PUBLISHED: 11:02 06 November 2008 | UPDATED: 10:14 23 August 2010
A CANADIAN man has been convicted of plotting to blow-up Bluewater shopping centre with a 600kg bomb causing massive loss of life. The software developer was found guilty for his role in the failed fertiliser bomb plot in Britain. A judge in Ontario r
A CANADIAN man has been convicted of plotting to blow-up Bluewater shopping centre with a 600kg bomb causing "massive" loss of life.
The software developer was found guilty for his role in the failed fertiliser bomb plot in Britain.
A judge in Ontario ruled Momin Khawaja, 29, was involved in a terrorist group and convicted him of five charges of financing and facilitating terrorism.
He was tried without a jury and found guilty last Wednesday. (29)
Khawaja was a co-conspirator of five men jailed for life in April 2007 for a UK bomb plot linked to al-Qaeda.
Judge Douglas Rutherford said: "Momin Khawaja was aware of the group's purposes, and whether he considered them terrorism or not he assisted the group in many ways in the pursuit of its terrorist objective.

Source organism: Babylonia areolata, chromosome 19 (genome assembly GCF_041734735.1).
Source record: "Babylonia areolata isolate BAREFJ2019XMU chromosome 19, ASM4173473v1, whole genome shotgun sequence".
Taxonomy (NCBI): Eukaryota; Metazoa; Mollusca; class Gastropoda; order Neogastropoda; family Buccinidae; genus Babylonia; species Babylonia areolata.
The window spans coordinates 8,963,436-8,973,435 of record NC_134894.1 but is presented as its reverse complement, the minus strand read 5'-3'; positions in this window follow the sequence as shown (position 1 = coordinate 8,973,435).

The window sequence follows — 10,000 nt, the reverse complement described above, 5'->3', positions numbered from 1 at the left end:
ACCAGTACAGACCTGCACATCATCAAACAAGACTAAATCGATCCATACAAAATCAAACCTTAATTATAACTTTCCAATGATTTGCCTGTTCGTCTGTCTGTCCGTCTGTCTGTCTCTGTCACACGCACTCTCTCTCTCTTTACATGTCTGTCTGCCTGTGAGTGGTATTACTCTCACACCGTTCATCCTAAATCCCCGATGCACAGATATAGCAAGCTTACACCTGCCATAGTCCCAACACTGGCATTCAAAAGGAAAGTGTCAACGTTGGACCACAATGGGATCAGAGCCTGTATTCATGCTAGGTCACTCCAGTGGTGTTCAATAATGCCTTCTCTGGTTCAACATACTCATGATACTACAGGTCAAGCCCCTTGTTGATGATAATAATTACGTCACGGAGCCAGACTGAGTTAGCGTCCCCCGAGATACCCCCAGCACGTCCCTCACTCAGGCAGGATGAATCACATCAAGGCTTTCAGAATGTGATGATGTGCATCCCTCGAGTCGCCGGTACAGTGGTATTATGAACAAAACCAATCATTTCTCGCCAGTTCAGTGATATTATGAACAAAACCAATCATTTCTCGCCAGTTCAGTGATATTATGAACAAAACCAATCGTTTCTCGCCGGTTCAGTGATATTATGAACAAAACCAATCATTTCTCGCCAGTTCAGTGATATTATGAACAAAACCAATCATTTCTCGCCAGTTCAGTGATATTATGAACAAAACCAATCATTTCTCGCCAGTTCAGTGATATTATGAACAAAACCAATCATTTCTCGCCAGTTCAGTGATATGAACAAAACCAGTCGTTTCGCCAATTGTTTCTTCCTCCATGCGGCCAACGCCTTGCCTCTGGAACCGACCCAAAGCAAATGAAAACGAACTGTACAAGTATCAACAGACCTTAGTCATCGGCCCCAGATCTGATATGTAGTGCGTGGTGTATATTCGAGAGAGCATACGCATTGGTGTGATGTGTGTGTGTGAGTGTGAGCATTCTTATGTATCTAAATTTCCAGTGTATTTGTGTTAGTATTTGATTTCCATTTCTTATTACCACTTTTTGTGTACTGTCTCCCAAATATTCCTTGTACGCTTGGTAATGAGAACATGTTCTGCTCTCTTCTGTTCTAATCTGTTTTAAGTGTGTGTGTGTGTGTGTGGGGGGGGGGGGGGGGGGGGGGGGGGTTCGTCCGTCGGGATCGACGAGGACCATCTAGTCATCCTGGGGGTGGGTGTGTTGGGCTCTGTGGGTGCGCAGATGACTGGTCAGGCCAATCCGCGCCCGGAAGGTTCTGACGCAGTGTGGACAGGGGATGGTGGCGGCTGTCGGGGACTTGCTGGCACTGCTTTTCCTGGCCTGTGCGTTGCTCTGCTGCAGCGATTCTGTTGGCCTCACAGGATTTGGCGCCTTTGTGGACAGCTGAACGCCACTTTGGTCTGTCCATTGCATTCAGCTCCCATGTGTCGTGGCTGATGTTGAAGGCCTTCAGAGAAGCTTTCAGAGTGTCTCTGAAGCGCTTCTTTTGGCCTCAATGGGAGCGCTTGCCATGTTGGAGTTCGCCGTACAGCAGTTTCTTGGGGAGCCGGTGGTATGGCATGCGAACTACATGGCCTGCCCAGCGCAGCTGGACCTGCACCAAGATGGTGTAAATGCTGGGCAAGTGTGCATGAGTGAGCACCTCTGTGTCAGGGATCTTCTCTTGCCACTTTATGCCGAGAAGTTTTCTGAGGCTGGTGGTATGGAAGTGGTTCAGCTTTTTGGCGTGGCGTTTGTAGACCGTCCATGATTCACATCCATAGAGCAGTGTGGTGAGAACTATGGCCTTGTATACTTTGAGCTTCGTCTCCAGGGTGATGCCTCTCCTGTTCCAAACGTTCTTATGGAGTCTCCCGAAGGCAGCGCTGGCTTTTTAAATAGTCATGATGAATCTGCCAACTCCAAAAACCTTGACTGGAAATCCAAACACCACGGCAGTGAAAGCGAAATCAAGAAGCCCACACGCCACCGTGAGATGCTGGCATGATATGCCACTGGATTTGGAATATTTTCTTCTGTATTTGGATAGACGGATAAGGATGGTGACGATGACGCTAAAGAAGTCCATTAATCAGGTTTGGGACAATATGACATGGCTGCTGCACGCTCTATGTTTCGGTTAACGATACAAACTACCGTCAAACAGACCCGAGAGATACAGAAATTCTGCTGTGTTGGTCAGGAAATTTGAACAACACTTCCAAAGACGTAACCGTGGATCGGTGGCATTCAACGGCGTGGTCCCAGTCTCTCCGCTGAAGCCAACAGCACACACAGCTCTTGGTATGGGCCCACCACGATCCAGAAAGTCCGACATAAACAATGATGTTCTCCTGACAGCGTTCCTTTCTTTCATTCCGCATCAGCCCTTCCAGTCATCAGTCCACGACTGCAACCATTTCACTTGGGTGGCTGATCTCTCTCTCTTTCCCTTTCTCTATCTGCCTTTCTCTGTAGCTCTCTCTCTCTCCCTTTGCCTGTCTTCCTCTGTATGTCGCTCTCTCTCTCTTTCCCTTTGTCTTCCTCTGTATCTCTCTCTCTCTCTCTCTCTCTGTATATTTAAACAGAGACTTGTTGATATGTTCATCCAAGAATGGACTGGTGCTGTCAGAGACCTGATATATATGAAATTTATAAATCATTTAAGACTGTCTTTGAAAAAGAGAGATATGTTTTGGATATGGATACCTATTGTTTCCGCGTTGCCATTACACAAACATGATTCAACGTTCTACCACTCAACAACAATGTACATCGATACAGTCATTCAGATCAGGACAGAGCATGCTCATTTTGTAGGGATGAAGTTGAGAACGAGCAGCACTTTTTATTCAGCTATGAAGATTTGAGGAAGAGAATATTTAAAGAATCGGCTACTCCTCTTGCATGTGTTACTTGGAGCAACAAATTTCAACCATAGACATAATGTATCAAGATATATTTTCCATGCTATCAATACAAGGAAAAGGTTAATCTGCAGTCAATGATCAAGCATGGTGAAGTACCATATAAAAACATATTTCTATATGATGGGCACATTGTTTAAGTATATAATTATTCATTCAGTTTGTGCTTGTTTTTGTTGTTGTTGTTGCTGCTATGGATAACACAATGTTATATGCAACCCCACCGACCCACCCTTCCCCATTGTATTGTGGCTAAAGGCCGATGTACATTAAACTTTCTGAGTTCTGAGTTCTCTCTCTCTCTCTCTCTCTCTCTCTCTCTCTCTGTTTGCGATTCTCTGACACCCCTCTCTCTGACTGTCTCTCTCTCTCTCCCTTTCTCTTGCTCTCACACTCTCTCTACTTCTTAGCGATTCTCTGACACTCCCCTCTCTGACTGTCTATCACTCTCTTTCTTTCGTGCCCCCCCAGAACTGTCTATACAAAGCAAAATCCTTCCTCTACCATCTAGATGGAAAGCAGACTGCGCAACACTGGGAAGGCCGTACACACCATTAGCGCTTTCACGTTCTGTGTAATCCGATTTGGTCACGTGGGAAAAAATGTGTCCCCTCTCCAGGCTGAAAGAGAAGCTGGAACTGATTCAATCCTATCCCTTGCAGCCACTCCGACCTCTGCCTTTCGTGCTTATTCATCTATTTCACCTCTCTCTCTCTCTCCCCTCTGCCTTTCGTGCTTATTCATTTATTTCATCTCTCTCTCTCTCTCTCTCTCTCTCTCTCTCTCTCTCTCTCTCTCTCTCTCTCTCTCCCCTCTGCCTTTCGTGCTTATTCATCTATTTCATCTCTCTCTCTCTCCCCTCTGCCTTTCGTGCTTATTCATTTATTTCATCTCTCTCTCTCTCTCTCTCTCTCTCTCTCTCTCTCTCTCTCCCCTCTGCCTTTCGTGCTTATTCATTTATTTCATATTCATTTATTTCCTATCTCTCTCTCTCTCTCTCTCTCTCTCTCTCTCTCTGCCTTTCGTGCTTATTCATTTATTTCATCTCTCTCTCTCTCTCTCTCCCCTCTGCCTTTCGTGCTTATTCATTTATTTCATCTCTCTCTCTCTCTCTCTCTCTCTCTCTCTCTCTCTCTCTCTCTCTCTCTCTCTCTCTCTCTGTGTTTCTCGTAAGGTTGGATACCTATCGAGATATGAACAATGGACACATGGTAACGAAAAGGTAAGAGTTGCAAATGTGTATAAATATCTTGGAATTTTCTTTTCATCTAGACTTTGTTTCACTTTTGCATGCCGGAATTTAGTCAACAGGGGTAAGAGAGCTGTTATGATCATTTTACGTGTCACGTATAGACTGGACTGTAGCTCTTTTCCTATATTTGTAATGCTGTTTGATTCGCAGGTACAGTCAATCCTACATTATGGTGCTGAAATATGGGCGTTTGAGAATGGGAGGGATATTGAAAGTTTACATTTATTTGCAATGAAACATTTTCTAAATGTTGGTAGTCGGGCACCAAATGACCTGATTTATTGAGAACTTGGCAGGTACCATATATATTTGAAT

"It matters not whether any terrorist activity was actually carried out."
Khawaja was arrested in March 2004 in a joint UK-Canadian operation and was accused of planning to attack the UK.
The judge ruled that he had knowingly participated in the foiled plot against several British targets, including a shopping centre, nightclub and the gas network.
As well as five terrorism offences, he was also found guilty of two separate criminal charges of having worked on a device to activate a bomb detonator and possessing an explosive substance.
Khawaja designed a remote bomb detonator which he called the "hi-fi digimonster", prosecutors said. He was also accused of attending a paramilitary training camp in Pakistan.
In February 2004 Mr Khawaja appeared on the radar of the security services who already had the British fertiliser bomb plot conspirators under surveillance.
When he arrived at Heathrow airport he was met by Omar Khyam - one of the Britons convicted last year - whose car had already been bugged by MI5 and who was being followed by specialist counter-terrorism officers.
One of the surveillance officers told the British plot trial they had no idea who the Canadian was, or what his role was in the plot.
But as Khyam drove off in his Suzuki Vitara, the officers listening in heard him and the Canadian discuss a remote-controlled device designed to trigger the bomb the men were planning. He was later arrested and charged in Canada.
Khawaja, who had denied all seven charges related to terrorism and explosives use, will be sentenced on November 18.
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